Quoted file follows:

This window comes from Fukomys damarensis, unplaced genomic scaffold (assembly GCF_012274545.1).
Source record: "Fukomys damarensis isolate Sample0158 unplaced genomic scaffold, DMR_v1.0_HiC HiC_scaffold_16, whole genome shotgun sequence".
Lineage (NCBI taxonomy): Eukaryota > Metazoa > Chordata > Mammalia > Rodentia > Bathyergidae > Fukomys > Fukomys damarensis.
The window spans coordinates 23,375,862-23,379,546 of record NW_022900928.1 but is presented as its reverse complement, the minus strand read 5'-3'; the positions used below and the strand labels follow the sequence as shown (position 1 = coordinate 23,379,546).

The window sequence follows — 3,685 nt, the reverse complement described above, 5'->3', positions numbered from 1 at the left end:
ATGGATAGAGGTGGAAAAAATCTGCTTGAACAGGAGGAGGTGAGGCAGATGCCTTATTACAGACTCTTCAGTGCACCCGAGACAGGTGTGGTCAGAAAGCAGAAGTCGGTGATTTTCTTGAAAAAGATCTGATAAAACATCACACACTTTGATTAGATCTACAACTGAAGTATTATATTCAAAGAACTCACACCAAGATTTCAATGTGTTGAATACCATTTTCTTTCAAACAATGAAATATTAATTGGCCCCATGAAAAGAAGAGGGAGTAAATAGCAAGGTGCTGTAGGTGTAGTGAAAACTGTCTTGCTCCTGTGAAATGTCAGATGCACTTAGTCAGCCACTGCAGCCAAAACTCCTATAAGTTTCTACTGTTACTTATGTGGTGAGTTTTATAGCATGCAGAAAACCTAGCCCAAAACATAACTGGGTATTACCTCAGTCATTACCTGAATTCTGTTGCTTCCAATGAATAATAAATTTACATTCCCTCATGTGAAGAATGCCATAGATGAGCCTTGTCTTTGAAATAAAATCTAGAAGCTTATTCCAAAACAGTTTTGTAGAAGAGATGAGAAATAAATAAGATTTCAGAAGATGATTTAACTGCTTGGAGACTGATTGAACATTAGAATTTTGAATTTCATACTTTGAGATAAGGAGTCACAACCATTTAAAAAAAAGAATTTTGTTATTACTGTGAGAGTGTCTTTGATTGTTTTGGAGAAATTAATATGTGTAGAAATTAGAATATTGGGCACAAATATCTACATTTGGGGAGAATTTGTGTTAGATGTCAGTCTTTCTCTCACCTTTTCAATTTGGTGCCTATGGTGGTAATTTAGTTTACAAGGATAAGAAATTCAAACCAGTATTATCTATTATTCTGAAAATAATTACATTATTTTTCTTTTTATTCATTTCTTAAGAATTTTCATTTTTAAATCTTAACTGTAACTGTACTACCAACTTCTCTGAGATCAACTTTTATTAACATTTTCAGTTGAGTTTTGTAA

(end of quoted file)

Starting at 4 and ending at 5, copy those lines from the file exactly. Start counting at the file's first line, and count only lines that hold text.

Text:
The window spans coordinates 23,375,862-23,379,546 of record NW_022900928.1 but is presented as its reverse complement, the minus strand read 5'-3'; the positions used below and the strand labels follow the sequence as shown (position 1 = coordinate 23,379,546).

The window sequence follows — 3,685 nt, the reverse complement described above, 5'->3', positions numbered from 1 at the left end: